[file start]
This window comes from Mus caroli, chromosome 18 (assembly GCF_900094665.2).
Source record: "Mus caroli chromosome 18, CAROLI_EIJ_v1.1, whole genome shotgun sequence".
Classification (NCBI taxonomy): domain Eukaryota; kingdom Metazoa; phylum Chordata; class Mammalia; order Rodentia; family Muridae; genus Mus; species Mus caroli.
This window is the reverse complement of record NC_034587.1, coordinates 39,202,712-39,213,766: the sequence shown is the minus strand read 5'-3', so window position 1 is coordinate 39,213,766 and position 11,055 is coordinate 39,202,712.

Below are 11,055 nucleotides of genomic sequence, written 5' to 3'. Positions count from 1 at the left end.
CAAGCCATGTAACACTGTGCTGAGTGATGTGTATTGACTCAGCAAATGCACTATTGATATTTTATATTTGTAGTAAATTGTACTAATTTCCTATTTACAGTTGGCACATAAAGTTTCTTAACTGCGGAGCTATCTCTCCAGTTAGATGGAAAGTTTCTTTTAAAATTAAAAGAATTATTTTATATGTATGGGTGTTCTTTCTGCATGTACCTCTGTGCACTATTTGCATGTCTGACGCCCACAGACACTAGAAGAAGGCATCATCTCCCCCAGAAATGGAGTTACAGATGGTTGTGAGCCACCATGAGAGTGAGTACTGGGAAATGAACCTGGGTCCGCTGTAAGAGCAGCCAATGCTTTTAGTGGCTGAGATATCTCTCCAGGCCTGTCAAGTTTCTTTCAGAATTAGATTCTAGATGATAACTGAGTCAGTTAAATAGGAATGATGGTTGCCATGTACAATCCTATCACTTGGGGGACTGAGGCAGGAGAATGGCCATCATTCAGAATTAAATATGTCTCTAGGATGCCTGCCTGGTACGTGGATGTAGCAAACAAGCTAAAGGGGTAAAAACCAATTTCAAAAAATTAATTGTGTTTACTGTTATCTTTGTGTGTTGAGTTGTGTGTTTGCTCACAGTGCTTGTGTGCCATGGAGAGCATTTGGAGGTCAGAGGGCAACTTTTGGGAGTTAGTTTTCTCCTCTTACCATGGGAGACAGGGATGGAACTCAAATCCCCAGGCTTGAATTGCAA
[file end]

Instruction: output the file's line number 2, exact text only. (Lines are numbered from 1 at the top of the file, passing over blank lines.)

Source record: "Mus caroli chromosome 18, CAROLI_EIJ_v1.1, whole genome shotgun sequence".